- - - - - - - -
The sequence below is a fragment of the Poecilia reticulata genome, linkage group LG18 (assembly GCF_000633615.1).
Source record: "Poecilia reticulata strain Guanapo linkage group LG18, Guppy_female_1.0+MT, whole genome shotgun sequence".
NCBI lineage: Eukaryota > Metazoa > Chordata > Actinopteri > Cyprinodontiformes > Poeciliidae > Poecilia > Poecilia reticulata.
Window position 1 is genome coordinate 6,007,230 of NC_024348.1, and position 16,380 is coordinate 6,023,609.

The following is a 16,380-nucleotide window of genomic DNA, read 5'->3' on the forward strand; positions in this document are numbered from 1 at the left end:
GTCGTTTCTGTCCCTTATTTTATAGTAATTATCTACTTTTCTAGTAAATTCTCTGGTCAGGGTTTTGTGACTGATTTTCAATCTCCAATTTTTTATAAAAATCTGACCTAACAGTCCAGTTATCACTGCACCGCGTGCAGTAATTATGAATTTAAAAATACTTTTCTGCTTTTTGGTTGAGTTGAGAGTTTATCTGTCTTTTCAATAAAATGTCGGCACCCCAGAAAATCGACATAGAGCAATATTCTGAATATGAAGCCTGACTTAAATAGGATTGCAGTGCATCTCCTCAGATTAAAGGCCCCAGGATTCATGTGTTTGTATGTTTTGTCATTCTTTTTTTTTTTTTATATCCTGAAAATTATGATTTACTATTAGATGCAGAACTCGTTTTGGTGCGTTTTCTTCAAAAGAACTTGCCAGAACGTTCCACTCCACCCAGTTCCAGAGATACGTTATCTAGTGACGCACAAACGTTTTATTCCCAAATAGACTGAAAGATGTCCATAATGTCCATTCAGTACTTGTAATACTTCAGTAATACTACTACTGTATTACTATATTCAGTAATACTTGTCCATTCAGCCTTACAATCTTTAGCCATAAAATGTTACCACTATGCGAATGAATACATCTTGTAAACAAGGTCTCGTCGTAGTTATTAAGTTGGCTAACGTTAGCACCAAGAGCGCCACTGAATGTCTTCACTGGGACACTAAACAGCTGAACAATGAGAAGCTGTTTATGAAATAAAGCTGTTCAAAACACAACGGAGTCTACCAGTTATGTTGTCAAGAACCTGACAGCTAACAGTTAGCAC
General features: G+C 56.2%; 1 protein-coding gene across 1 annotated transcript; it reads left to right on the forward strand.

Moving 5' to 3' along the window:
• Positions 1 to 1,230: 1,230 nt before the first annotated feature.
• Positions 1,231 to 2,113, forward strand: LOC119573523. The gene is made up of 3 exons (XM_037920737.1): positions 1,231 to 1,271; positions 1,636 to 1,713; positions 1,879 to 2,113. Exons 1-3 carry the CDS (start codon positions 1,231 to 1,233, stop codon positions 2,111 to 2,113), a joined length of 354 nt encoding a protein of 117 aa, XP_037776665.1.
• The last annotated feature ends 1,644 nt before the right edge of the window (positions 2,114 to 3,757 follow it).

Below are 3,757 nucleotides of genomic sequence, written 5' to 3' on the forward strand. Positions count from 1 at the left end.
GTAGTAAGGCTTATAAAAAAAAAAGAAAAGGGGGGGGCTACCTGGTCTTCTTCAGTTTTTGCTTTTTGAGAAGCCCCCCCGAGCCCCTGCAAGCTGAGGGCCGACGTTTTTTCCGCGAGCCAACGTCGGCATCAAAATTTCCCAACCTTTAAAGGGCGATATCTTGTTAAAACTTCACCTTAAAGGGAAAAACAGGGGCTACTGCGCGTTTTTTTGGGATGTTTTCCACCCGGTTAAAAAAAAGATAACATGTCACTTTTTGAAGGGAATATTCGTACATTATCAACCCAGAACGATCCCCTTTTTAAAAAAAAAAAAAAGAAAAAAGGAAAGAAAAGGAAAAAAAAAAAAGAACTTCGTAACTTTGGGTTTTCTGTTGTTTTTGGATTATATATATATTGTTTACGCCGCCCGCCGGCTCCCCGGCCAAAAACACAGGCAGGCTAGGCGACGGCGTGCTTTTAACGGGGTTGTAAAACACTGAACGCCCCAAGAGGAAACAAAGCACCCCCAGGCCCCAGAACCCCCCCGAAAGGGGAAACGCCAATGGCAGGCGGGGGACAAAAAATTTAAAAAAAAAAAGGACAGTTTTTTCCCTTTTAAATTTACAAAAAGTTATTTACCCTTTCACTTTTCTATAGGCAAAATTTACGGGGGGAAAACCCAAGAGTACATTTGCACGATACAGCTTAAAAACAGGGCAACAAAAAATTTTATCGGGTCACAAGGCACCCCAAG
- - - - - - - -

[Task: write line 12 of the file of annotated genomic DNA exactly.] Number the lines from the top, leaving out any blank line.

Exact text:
Below are 3,757 nucleotides of genomic sequence, written 5' to 3' on the forward strand. Positions count from 1 at the left end.